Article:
A-Nature Blog

Although only slightly bigger than a housecat, the Ocelot is actually a member of the “Big Cat” group of wildcats. The beautiful markings on its fur resemble those on Leopards. Photo from Alice Tapiol Breeze.

Little Big Cat, Where Are You?

Last summer, a new young Ocelot was caught on video by a camera trap set up in Laguna Atascosa Wildlife Refuge in south Texas.  The wildlife biologists studied the patterns of her spots and determined she was not one of the 50 or so known individual Ocelots in the region.  They named her OF333.  (So much for sentimentality!)  So far, they have not been able to bait and trap her, but they would like to, in order to radio-collar the cat.  With so few Ocelots remaining in Texas, it is important to keep track of every one possible.  A sample of her DNA might also help determine where she came from.

There are only two populations of Ocelots in Texas:  One is the refuge’s population and the other group is surviving on private land north of the refuge.  I suspect that enough of the cats of these two populations have been DNA tested that it might be possible to link OF333 to one of them.   Unless however, she made her way here from a northern Mexico population, which is unfortunately a slim possibility.

Although Ocelots are on the Federal Endangered Species List in the United States, they are considered “a species of Least Concern” globally.  This is because Ocelots have a broad range throughout Central and South America.  It is the most common felid species in most of the tropical and subtropical regions of the Americas.  Only the northern fringe of their range reaches Texas.  It is in this fringe area that Ocelots are struggling to survive.

Ocelots are widely distributed throughout Central and South America. They prefer tropical and subtropical habitats with dense vegetation. Wikimedia commons map.

Texas Parks and Wildlife Bulletin (#41, 1978) indicated that Ocelots once ranged further into Texas, even into Bee County.  Historically, the cats “inhabited the chaparral thickets of the Gulf Coast of south and eastern Texas” and could be found in Louisiana and Arkansas.  As the chaparral was cleared for agricultural land, the Ocelots withdrew.   Texas Ocelots (Felis leopardis albescens) are true denizens of the Brush Country.   They absolutely require dense stands of Tamaulipan Thornscrub.  The shrub density should be so thick that one cannot see further into it than five feet.  Humans entering such habitat would have to crawl, and even then would have a hard time getting anywhere!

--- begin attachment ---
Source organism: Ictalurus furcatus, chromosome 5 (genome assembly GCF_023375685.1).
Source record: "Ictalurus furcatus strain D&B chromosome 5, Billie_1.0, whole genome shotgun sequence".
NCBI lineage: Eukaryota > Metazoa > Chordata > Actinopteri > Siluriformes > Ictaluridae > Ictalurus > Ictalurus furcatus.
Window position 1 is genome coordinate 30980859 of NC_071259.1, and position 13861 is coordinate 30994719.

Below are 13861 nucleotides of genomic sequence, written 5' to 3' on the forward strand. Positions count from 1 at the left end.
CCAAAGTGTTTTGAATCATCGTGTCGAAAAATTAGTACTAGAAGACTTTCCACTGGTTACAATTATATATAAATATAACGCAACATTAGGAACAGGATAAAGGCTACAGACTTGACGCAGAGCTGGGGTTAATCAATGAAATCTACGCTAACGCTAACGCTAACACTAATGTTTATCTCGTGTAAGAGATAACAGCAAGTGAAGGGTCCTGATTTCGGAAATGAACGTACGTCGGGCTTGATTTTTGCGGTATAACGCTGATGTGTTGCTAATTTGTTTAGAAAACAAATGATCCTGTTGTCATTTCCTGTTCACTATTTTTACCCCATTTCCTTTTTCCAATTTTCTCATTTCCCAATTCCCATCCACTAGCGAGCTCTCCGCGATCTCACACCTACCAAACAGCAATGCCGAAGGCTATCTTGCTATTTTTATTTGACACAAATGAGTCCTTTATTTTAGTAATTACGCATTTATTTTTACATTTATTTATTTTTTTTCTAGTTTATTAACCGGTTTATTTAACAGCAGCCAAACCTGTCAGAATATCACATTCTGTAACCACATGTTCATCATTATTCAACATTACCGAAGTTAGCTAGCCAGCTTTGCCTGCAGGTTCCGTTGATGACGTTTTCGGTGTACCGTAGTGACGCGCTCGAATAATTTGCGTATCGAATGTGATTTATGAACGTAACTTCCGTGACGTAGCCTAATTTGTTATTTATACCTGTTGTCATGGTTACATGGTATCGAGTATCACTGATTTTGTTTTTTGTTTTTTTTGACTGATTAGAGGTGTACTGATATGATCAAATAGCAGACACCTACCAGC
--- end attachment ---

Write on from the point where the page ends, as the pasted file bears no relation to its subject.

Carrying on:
Studies show that tracts of at least 100 acres of dense brush are needed to support Ocelots.  Smaller tracts might be utilized if they adjoin other suitable habitats or connect by brushy corridors.  TPWD estimates that the 1000 or so individuals of the subspecies F. leopardis albescens occupying northern Mexico and south Texas might interact if brush corridors existed.  Less than 5% of native Tamaulipan Thornscrub habitat survives in the Rio Grande Valley.  And very little of that habitat connects with similar habitat on the Mexican side of the border.  Ocelots dispersing from breeding populations on either side will have a difficult time making the move.  Suitable tracts are just too few and too far between.

Although fragmentation of habitat is the biggest problem facing Ocelots today, it was not their only problem 50 years ago.  In the 1960s and until the mid-1970s, “the Ocelot was the spotted cat most heavily exploited by the fur trade.  Some estimates suggest that over 200,000 animals were taken annually for this purpose.  A much lower number were imported as pets.”  Fortunately, the CITES regulations, arriving in 1975, have effectively ended the trade in the “little Big Cats” and their beautiful pelts.

A video of Coyote Peterson encountering a half-grown Ocelot kitten is on YouTube (https://www.youtube.com/watch?v=2oSh_zOaVFk).  Watch it to see how beautiful this animal is, and how playfully “house-cat-like” it is.  In spite of its tendency to “play bite” you in the neck, armpit or groin, you can understand why someone would want one as a pet.

A special license plate is available for those of us who want to help Save Texas Ocelots! TxDMV.gov photo.

I have often thought I would like to have an Ocelot as a pet.  After all, Salvador Dali had one.  Of course, he also had an aardvark, so I can’t help but question his judgement.  However, the cost of a kitten alone would run me close to $15,000!   Take note:  there is the cost of raw meat (estimated $1,200 a year), permits and liability insurance (another grand or two a year), and vet visits (the vet would have to be licensed to care for exotic cats and he/she would probably have to come to you.)  You would need at least 800 square yards of solidly fenced, suitable habitat for your pet’s outside area.  Keeping an Ocelot indoors could get pretty stinky too, as both the males and females mark their territories with powerfully smelly urine.

Anyway, it is illegal to own an Ocelot in Texas.  It is illegal in many states and most countries.   I am glad.  I think I would much rather support conservation efforts to save the Ocelots.  I have already started; I now have a special license plate on my car.  It reads SaveTexasOcelots.org and part of its cost goes to protect the Laguna Atascosa Refuge’s little Big Cats!

02/02/2018 – Column by Karen L. P. Benson